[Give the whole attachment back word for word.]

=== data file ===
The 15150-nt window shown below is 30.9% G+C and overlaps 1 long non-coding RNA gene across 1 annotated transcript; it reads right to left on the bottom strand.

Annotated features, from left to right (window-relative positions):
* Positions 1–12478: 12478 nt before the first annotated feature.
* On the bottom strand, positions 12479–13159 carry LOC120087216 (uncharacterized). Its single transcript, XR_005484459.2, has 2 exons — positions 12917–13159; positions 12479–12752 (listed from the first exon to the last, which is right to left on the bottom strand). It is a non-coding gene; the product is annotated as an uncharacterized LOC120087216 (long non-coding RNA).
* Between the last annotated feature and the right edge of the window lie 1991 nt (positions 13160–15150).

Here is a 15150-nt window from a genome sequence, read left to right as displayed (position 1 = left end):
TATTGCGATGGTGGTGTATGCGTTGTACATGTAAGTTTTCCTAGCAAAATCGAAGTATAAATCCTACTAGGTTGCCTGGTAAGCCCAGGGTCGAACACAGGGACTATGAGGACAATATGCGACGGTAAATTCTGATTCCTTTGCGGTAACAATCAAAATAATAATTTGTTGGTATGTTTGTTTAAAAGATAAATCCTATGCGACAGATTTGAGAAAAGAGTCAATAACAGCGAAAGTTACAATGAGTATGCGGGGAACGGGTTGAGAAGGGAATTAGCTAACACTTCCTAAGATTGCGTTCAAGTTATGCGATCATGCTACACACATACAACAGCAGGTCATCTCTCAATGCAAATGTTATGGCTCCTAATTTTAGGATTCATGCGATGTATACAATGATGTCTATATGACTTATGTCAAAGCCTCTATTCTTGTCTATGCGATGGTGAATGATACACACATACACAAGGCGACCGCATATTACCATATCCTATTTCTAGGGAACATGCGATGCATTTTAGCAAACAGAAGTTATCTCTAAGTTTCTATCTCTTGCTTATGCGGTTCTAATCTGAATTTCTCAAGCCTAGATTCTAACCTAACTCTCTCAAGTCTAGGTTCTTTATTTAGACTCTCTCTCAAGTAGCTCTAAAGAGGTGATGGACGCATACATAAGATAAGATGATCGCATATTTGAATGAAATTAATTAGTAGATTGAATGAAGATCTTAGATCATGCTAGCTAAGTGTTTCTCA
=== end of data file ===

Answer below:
The 15150-nt window shown below is 30.9% G+C and overlaps 1 long non-coding RNA gene across 1 annotated transcript; it reads right to left on the bottom strand.

Annotated features, from left to right (window-relative positions):
* Positions 1–12478: 12478 nt before the first annotated feature.
* On the bottom strand, positions 12479–13159 carry LOC120087216 (uncharacterized). Its single transcript, XR_005484459.2, has 2 exons — positions 12917–13159; positions 12479–12752 (listed from the first exon to the last, which is right to left on the bottom strand). It is a non-coding gene; the product is annotated as an uncharacterized LOC120087216 (long non-coding RNA).
* Between the last annotated feature and the right edge of the window lie 1991 nt (positions 13160–15150).

Here is a 15150-nt window from a genome sequence, read left to right as displayed (position 1 = left end):
TATTGCGATGGTGGTGTATGCGTTGTACATGTAAGTTTTCCTAGCAAAATCGAAGTATAAATCCTACTAGGTTGCCTGGTAAGCCCAGGGTCGAACACAGGGACTATGAGGACAATATGCGACGGTAAATTCTGATTCCTTTGCGGTAACAATCAAAATAATAATTTGTTGGTATGTTTGTTTAAAAGATAAATCCTATGCGACAGATTTGAGAAAAGAGTCAATAACAGCGAAAGTTACAATGAGTATGCGGGGAACGGGTTGAGAAGGGAATTAGCTAACACTTCCTAAGATTGCGTTCAAGTTATGCGATCATGCTACACACATACAACAGCAGGTCATCTCTCAATGCAAATGTTATGGCTCCTAATTTTAGGATTCATGCGATGTATACAATGATGTCTATATGACTTATGTCAAAGCCTCTATTCTTGTCTATGCGATGGTGAATGATACACACATACACAAGGCGACCGCATATTACCATATCCTATTTCTAGGGAACATGCGATGCATTTTAGCAAACAGAAGTTATCTCTAAGTTTCTATCTCTTGCTTATGCGGTTCTAATCTGAATTTCTCAAGCCTAGATTCTAACCTAACTCTCTCAAGTCTAGGTTCTTTATTTAGACTCTCTCTCAAGTAGCTCTAAAGAGGTGATGGACGCATACATAAGATAAGATGATCGCATATTTGAATGAAATTAATTAGTAGATTGAATGAAGATCTTAGATCATGCTAGCTAAGTGTTTCTCA